I’d love to communicate further with you or your brother on some additional topics that you may find afflict the African-American community. Please email me at leewms1127@gmail.com if you’d like to discuss.

      Lee

      Like

  3. mknudstrup · January 24, 2016

    Thank you for posting this article. I like the independent perspective you gave. In the world at large, there are probably groups of people who are more victims than independent creators of their destiny. In America, however, a large share of any person’s credit (or blame) for their circumstances rests squarely on their own shoulders. Indeed, some people don’t get the same chances or treatment as others. American society is not perfect. That said, a large share, over half at least, of what happens to a person is his/her own doing. There are plenty of methods to independently pursue one’s place in the world, as you so nicely state.

    Liked by 1 person

  4. P. Lewis · February 23, 2016

    Reblogged this on A Black Writer in Berlin and commented:
    I will comment on this post a bit later. Right now, hustling myself. No Glot. Clom Fliday.

    Like

  5. Eileen Schultz · September 17, 2016

    Enlightening article I came across when looking for “the psychology of crabs-in-a-barrel mentality” in the AA community. Thank you for it. I resided in Atlanta for 4 years and for the life of me could not get accustomed to the Black Americans’ mentality that permeated the metro. What I noticed however, there is another layer of ‘regression’ in Atlanta from folks who are well spoken, educated in HBCUs and Atlanta Public Schools Systems and overall ‘put together’ (read: not thuggish). They have a horrible time financially. They cannot hold a job to save their lives. They are constantly trying to directly or indirectly mooch out of the few who are financially stable and are a term coined by my spouse ‘broke-ballers’… I have been married into an AA family – I am Hispanic – and in 13 years I have not seen their financial situation improve yet. Matter of fact, it is deteriorating to the point we decided to move out of Atlanta so we would not fall into the bottom of the barrel.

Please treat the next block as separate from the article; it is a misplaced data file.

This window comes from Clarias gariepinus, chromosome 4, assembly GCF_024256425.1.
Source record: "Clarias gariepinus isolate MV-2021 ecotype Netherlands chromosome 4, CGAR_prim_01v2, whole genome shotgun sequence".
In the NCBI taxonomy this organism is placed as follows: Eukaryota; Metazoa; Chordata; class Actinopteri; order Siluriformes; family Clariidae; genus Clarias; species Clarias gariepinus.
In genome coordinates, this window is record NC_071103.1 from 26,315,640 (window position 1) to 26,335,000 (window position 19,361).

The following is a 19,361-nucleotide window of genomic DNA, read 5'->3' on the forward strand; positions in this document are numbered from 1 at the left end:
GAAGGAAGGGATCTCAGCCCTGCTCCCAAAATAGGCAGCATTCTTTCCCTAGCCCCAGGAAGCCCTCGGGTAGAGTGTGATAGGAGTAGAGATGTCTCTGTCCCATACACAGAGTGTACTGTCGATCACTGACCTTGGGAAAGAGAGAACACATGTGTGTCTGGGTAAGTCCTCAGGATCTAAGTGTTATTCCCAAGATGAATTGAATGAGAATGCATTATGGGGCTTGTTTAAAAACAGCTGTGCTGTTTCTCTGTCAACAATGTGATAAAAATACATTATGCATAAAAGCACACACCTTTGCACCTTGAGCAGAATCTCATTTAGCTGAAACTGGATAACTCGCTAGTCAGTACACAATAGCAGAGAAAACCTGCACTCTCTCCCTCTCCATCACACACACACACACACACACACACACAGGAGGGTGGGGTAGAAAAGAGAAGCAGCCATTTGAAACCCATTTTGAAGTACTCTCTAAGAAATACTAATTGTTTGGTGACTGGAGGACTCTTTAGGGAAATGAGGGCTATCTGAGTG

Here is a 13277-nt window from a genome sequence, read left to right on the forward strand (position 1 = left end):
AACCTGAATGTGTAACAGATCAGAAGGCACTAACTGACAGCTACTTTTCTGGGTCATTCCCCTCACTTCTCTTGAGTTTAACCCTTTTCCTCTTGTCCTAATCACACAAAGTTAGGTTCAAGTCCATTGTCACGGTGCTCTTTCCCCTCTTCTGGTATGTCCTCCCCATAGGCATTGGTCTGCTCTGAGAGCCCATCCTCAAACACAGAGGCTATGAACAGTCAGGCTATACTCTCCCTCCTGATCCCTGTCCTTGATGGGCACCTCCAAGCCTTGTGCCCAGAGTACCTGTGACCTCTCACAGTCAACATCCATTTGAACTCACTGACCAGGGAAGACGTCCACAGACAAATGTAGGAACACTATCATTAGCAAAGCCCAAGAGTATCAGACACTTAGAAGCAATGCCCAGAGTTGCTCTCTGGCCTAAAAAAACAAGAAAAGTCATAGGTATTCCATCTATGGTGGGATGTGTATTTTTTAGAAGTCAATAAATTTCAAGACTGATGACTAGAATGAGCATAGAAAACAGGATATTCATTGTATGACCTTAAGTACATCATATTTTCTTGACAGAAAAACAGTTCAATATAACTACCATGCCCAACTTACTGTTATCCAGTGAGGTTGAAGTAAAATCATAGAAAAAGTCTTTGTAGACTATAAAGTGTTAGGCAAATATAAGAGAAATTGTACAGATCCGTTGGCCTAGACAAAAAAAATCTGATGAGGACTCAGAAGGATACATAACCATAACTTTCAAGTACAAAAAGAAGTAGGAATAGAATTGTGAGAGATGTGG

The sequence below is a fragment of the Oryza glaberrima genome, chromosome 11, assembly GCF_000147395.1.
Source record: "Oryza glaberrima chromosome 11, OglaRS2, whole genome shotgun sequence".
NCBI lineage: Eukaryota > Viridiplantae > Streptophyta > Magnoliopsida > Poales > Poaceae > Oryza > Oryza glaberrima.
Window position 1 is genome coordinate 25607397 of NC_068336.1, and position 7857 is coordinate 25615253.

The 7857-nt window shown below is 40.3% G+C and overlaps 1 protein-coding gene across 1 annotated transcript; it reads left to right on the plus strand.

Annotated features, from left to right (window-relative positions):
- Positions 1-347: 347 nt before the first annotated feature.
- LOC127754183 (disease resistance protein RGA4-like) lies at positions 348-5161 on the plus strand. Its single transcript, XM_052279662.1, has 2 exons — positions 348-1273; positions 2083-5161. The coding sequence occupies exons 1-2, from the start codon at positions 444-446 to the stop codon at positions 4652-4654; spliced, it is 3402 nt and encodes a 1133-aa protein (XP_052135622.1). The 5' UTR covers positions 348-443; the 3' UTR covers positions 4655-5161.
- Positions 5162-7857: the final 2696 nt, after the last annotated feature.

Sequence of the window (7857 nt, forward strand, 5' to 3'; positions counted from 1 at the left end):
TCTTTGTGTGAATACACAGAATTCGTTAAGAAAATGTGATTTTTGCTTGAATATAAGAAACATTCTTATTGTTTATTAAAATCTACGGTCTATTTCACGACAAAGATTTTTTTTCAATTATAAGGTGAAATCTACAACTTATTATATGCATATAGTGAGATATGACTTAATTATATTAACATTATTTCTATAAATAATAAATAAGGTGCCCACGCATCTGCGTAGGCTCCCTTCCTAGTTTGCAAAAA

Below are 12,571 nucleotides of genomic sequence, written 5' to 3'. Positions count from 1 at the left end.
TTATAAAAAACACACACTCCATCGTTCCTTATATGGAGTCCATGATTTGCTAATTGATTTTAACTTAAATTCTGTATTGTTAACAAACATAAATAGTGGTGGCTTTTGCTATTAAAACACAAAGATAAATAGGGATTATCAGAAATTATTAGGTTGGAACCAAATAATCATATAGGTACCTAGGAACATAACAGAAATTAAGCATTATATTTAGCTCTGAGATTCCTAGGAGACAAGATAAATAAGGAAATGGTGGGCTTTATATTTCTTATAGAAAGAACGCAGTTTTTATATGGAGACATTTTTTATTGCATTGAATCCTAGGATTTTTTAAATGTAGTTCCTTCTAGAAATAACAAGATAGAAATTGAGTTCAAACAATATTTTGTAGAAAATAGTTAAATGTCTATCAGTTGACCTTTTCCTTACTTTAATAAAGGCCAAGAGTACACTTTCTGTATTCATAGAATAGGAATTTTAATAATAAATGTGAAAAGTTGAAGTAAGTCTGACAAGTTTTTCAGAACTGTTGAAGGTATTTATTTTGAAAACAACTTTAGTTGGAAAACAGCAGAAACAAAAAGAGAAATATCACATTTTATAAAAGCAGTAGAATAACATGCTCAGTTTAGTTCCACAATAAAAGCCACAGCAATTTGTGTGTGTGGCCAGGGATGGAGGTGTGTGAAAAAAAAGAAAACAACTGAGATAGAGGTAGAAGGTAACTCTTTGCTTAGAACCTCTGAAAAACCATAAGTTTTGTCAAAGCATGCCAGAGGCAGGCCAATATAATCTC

Like

  6. Jay · January 14

    Thank you very much, my brother from another mother. Finally another Black American who is an educated man who understands. Being that I am originally from the hood, I have experienced the intense and severe bullying which included being physically assaulted & brutalized inside AS WELL AS outside of my household for being “different” (i.e. very smart, loving to read, interest in different genres of literature, music, art, etc.). Despite this, I was still able to become a college-educated Black American woman. But I realize that those past experiences have greatly affected me to the point that I am very hesitant to deal with other Black Americans especially the women because I don’t know what attacks I might get. Sigh. Wow. It is a shame to fear one’s race because you know what you stand for is going to make you a target by them.

    Thanks again for allowing yourself to be vulnerable and sharing your story. Because of your bravery, I know that I am not alone in my traumatic experience. Therefore this blog has helped me to continue healing & excelling.

    Like

  7. Gena · March 13

    Thank You so much tor writing this. I was recently going through a mini-identity crisis because I look pretty black (even though I was raised by my Mexican family) and I know that everyone around me thinks I act white. I was trying to ignore it at first but I started getting all this anxiety about how I should act because everyone saw me a certain way and I wasn’t like that I guess. I’m still pretty confused but I think ill have enough confidence now 🙂 “defining oneself against how society percieves you to be” really love that line.

    Like